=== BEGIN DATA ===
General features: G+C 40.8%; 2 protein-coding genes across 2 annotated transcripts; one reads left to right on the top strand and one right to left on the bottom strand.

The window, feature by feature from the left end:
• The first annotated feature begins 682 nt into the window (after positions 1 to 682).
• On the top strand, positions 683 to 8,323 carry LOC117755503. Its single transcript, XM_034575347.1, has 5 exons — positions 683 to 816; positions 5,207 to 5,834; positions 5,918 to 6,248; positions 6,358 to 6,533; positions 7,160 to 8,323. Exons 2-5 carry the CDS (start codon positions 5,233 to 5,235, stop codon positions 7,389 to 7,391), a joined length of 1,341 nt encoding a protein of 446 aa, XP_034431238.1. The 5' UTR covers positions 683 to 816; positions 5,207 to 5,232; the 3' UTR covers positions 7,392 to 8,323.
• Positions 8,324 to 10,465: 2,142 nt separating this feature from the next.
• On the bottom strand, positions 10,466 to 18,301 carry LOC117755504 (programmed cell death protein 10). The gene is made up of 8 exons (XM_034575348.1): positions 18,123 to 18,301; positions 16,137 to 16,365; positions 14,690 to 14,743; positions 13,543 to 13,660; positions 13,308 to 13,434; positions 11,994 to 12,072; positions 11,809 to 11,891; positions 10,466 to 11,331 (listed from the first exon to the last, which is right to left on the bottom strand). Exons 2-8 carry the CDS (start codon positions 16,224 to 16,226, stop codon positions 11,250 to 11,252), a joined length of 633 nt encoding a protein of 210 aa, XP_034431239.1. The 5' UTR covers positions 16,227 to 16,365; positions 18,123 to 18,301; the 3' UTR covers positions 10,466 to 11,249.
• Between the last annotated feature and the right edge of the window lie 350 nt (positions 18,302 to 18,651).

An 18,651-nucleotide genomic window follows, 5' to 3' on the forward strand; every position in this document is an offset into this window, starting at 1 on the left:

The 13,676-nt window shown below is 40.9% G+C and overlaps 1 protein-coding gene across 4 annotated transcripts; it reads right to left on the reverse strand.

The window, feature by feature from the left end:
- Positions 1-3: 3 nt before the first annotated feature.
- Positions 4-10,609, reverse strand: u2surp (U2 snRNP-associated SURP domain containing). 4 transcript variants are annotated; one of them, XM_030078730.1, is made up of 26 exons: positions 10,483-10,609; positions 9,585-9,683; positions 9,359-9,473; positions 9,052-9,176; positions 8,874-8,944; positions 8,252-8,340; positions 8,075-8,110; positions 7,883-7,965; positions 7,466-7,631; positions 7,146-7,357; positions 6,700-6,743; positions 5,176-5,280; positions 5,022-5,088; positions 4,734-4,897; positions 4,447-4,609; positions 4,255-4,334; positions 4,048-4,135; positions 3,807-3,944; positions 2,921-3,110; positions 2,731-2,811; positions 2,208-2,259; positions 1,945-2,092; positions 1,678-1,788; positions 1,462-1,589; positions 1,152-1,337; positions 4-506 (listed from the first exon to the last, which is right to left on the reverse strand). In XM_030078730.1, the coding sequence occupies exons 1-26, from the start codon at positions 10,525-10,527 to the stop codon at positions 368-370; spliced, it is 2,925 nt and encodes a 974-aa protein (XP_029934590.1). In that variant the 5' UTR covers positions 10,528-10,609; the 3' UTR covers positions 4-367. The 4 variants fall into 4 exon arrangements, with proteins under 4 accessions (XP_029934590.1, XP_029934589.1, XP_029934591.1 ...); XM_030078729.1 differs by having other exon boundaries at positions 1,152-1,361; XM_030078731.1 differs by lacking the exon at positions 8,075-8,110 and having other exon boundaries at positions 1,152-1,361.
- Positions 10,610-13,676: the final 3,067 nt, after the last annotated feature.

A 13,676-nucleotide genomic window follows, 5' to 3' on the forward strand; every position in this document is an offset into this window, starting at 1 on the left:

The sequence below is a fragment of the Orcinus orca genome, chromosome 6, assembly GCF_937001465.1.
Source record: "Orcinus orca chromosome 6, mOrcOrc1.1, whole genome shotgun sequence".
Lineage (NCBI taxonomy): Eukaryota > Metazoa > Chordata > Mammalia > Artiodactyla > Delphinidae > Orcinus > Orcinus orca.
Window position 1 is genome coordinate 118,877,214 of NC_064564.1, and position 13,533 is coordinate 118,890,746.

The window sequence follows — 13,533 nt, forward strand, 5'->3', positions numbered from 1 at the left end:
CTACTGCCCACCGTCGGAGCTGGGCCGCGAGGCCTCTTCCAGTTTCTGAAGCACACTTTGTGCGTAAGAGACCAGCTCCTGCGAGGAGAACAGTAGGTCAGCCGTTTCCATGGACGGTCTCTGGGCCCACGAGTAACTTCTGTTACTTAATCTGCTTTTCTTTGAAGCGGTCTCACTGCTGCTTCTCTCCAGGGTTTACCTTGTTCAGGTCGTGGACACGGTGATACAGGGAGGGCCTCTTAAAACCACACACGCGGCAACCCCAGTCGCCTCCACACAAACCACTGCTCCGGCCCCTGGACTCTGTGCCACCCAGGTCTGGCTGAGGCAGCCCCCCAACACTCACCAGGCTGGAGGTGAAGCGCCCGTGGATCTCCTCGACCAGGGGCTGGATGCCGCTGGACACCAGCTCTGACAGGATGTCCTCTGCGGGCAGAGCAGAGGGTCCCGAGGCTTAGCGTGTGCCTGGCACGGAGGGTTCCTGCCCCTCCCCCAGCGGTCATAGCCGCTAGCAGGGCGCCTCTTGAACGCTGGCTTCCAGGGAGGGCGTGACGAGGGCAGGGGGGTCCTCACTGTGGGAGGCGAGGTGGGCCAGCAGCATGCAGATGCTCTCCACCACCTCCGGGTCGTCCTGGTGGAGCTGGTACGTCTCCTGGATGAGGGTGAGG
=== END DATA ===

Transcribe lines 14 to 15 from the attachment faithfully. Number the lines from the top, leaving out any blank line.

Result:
A 13,676-nucleotide genomic window follows, 5' to 3' on the forward strand; every position in this document is an offset into this window, starting at 1 on the left:

The sequence below is a fragment of the Orcinus orca genome, chromosome 6, assembly GCF_937001465.1.